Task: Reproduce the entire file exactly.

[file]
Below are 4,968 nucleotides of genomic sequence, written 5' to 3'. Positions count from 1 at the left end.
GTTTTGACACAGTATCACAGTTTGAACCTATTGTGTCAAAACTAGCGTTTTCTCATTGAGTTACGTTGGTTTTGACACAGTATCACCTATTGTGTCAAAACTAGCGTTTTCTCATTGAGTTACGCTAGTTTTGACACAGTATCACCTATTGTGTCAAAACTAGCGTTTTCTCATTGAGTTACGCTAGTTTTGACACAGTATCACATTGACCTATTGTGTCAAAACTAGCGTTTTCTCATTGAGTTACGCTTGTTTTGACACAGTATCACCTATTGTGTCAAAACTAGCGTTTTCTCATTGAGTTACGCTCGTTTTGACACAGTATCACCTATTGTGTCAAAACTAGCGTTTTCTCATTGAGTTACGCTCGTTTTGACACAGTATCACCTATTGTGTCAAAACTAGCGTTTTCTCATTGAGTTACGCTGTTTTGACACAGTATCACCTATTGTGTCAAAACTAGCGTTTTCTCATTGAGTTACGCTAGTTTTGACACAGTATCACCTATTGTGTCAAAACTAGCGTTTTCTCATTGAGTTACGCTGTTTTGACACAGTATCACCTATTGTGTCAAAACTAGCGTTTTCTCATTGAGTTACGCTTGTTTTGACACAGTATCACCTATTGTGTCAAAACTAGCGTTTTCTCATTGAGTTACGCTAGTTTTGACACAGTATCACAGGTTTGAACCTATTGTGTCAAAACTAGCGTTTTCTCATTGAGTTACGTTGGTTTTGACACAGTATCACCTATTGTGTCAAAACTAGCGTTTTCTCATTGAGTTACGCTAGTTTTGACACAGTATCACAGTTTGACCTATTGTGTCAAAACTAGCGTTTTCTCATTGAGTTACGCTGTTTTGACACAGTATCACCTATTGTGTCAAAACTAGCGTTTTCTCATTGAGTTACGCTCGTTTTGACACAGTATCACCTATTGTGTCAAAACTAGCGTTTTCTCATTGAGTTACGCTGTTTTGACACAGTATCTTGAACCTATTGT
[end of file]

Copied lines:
Below are 4,968 nucleotides of genomic sequence, written 5' to 3'. Positions count from 1 at the left end.
GTTTTGACACAGTATCACAGTTTGAACCTATTGTGTCAAAACTAGCGTTTTCTCATTGAGTTACGTTGGTTTTGACACAGTATCACCTATTGTGTCAAAACTAGCGTTTTCTCATTGAGTTACGCTAGTTTTGACACAGTATCACCTATTGTGTCAAAACTAGCGTTTTCTCATTGAGTTACGCTAGTTTTGACACAGTATCACATTGACCTATTGTGTCAAAACTAGCGTTTTCTCATTGAGTTACGCTTGTTTTGACACAGTATCACCTATTGTGTCAAAACTAGCGTTTTCTCATTGAGTTACGCTCGTTTTGACACAGTATCACCTATTGTGTCAAAACTAGCGTTTTCTCATTGAGTTACGCTCGTTTTGACACAGTATCACCTATTGTGTCAAAACTAGCGTTTTCTCATTGAGTTACGCTGTTTTGACACAGTATCACCTATTGTGTCAAAACTAGCGTTTTCTCATTGAGTTACGCTAGTTTTGACACAGTATCACCTATTGTGTCAAAACTAGCGTTTTCTCATTGAGTTACGCTGTTTTGACACAGTATCACCTATTGTGTCAAAACTAGCGTTTTCTCATTGAGTTACGCTTGTTTTGACACAGTATCACCTATTGTGTCAAAACTAGCGTTTTCTCATTGAGTTACGCTAGTTTTGACACAGTATCACAGGTTTGAACCTATTGTGTCAAAACTAGCGTTTTCTCATTGAGTTACGTTGGTTTTGACACAGTATCACCTATTGTGTCAAAACTAGCGTTTTCTCATTGAGTTACGCTAGTTTTGACACAGTATCACAGTTTGACCTATTGTGTCAAAACTAGCGTTTTCTCATTGAGTTACGCTGTTTTGACACAGTATCACCTATTGTGTCAAAACTAGCGTTTTCTCATTGAGTTACGCTCGTTTTGACACAGTATCACCTATTGTGTCAAAACTAGCGTTTTCTCATTGAGTTACGCTGTTTTGACACAGTATCTTGAACCTATTGT